A recent decision by the 6th Circuit Court of Appeals affirmed that a company’s failure to train an employee for potentially higher-paying opportunities can be grounds for an employment discrimination lawsuit.
The 6th Circuit appeals court may not have “thought it was doing anything remarkable in this case,” said Brett Coburn, partner in Alston & Bird’s Labor & Employment Group. “The notion that a failure to provide training could be an adverse employment action; I don’t think the court viewed it as something new.”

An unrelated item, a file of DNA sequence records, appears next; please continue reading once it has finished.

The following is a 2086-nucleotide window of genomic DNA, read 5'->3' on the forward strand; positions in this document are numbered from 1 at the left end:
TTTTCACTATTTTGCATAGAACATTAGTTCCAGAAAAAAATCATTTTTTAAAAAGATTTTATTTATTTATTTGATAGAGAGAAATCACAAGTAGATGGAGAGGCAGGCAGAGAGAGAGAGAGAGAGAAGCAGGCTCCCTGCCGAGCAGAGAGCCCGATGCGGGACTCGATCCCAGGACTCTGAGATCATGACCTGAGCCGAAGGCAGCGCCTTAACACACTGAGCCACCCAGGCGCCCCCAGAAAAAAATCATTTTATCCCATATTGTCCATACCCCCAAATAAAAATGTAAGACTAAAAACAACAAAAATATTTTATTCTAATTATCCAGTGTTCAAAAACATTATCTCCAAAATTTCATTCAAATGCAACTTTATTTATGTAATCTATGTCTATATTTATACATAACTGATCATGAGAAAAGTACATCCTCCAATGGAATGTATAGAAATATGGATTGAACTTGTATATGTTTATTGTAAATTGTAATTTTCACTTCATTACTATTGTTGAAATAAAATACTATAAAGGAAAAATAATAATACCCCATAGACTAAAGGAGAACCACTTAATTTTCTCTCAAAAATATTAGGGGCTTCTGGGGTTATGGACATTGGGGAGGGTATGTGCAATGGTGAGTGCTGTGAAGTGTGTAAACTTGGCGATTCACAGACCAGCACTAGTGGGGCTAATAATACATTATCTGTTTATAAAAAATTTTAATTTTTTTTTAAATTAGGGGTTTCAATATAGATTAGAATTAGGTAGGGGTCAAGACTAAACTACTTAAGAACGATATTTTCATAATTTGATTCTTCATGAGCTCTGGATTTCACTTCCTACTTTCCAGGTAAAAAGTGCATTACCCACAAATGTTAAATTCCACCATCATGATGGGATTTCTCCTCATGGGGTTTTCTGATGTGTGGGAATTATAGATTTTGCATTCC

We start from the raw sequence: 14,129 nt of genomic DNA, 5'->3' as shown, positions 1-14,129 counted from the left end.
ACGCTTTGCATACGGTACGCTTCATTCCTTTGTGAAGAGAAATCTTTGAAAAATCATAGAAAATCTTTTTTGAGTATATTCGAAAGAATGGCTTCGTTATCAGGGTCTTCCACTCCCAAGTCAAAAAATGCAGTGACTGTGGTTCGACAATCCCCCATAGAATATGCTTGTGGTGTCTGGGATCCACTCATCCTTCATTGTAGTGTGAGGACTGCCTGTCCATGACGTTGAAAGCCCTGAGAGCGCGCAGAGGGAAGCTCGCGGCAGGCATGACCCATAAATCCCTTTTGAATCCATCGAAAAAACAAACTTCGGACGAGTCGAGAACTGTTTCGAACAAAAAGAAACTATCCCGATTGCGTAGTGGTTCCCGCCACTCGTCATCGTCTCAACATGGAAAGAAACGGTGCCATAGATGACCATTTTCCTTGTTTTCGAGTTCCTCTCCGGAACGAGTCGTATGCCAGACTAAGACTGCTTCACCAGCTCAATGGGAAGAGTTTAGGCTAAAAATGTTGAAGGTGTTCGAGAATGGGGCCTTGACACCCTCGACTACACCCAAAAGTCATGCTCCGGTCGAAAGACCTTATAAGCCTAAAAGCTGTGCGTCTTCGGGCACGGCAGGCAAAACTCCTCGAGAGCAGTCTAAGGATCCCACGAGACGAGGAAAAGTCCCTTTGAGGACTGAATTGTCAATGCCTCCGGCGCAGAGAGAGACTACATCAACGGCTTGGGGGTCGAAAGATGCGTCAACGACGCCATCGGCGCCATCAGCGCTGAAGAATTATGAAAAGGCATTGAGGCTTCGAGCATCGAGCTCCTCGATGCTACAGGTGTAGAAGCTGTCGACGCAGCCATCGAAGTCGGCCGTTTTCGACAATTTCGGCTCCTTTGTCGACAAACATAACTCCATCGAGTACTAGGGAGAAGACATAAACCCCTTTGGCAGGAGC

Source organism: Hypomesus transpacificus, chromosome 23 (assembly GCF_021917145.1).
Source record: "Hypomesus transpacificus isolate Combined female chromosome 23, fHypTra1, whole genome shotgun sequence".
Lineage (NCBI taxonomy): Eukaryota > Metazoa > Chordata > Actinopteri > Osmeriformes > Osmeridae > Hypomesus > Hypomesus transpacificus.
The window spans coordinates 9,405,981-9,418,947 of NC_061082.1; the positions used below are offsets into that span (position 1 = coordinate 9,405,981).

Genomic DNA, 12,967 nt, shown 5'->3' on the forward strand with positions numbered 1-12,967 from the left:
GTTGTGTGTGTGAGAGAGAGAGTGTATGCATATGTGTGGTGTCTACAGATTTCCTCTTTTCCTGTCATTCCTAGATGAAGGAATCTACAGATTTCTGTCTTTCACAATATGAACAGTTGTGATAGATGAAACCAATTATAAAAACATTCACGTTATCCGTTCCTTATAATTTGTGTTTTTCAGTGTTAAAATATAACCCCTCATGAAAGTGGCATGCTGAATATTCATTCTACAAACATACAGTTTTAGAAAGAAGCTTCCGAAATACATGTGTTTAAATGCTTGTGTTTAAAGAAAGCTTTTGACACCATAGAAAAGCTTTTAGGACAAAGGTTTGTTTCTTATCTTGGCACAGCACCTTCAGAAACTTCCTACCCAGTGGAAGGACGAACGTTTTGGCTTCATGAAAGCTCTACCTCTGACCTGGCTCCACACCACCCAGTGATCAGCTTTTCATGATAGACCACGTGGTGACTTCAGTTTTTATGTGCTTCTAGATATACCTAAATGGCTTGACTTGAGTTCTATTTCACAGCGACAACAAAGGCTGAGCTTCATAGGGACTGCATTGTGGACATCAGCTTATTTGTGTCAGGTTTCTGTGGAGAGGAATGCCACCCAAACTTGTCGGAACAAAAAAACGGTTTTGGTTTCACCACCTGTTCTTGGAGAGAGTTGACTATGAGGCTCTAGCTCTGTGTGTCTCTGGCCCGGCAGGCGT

However, he added, a “failure to train” is a more subtle and less common component of employment discrimination claims, compared to termination or other adverse actions.
Coburn likens the plaintiff in the case—Charles E. Reed v. Procter & Gamble Manufacturing Company— to that of a salesperson who argues that not being sent to a particular conference or being assigned to a lucrative sales territory—while others were—could have cost him or her valuable connections and ultimately more money.
“This case is akin to a situation like that,” says Coburn. “A salesperson says, ‘You didn’t give me the same opportunities you gave to another employee, and as a result that impacted my compensation.’ It’s really just a specific application of that general concept.”